LONDON - A London High Court trial on the validity of a $700 million sukuk issued by the UAE's Dana Gas will go ahead on Monday despite a UAE court injunction preventing the gas company and some of its creditors from taking part.
Dana Gas said in June that it would not redeem its outstanding sukuk, or Islamic bonds, on the grounds that due to changes in interpretation of Islamic finance they're no longer sharia-compliant and therefore unlawful in the UAE.
It started proceedings in British and UAE courts because while the purchase undertaking, part of the bond contract, is regulated by English law, the mudarabah agreement underlying the sukuk structure is regulated by UAE law.
The case has attracted the attention of the $2 trillion global Islamic finance industry because it could set a precedent for sukuk issuers to refuse to redeem their paper based on changes in the religious permissibility of the debt instrument.
The British trial started on Tuesday but a last-minute anti-suit injunction obtained by some Dana Gas shareholders from the Sharjah court in the UAE prevented Dana Gas and the legal representatives of some of its creditors from participating.
After several delays this week, British Judge George Leggatt ruled on Friday that the trial would continue next week, allowing BlackRock, which has some exposure to Dana Gas' Islamic bonds, to present its case to the court on the enforceability of the purchase undertaking.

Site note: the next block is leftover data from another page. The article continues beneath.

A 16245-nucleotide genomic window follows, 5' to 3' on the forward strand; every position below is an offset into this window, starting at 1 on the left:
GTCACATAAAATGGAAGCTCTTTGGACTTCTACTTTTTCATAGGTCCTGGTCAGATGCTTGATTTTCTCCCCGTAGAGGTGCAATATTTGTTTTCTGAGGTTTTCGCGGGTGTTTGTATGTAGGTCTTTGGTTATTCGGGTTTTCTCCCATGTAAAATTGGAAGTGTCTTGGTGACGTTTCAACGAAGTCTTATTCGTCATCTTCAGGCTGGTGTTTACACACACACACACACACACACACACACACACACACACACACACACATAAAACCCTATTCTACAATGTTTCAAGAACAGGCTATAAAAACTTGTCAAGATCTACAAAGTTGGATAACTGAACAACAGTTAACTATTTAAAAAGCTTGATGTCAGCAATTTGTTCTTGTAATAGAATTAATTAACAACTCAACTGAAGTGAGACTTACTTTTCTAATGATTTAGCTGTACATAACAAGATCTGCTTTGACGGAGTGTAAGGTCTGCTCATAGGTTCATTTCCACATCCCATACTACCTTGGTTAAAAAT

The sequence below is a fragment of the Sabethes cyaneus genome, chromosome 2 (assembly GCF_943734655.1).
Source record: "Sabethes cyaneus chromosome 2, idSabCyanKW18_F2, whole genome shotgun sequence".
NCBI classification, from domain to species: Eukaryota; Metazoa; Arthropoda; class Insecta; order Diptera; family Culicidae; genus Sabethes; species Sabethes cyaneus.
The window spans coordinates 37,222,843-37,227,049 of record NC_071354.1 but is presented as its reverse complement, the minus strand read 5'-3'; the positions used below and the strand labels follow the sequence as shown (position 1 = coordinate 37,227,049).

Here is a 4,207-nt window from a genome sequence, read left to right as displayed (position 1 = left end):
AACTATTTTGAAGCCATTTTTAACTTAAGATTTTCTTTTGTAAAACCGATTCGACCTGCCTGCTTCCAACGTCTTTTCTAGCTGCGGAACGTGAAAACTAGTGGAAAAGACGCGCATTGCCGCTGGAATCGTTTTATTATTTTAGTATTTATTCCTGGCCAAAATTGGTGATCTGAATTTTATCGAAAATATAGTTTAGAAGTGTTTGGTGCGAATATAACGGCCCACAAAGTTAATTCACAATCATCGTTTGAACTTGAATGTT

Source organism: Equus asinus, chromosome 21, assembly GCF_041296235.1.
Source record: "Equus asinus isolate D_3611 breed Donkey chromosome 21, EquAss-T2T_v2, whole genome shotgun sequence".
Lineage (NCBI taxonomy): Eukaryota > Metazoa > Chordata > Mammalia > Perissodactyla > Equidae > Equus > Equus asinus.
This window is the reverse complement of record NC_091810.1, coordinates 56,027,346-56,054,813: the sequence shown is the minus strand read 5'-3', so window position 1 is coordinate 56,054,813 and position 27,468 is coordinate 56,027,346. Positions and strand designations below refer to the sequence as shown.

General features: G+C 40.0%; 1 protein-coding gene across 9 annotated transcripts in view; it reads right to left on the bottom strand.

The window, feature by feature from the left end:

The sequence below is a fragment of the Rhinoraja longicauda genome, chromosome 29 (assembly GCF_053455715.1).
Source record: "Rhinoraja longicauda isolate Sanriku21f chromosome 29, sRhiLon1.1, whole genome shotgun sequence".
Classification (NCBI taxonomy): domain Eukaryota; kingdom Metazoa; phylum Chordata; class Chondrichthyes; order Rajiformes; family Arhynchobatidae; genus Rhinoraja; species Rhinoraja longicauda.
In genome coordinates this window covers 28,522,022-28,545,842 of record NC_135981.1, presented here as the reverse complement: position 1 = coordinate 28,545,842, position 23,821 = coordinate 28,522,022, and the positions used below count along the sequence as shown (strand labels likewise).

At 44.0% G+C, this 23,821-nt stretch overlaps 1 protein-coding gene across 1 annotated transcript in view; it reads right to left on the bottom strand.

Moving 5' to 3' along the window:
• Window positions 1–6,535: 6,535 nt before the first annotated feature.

He said the case would then adjourn until October 12 to see if the UAE court in Sharjah kept the injunction in place.
The judge said Dana Gas bears a degree of responsibility for its inability to take part in the British proceedings. The company did not oppose the anti-suit injunction sought by Dana Gas shareholders in Sharjah when the shareholders filed their application, merely lodging a written memorandum about it.
The judge acknowledged however that Dana Gas had appealed to the Sharjah court this week to have the injunction amended.
Leggatt said there was no guarantee when a ruling on Dana Gas' appeal against the anti-suit injunction would be made and whether the appeal would be successful.
However, if the UAE court maintained the injunction, the judge said he could go straight to a ruling in the case without the participation of Dana Gas, basing his ruling on written submissions.
This would be a last resort, said Leggatt, adding however that fairness for the defendants also needed to be considered.
(Reporting by Alexander Winning, writing by Davide Barbuscia; editing by Jason Neely and Adrian Croft) ((Davide.Barbuscia@thomsonreuters.com;))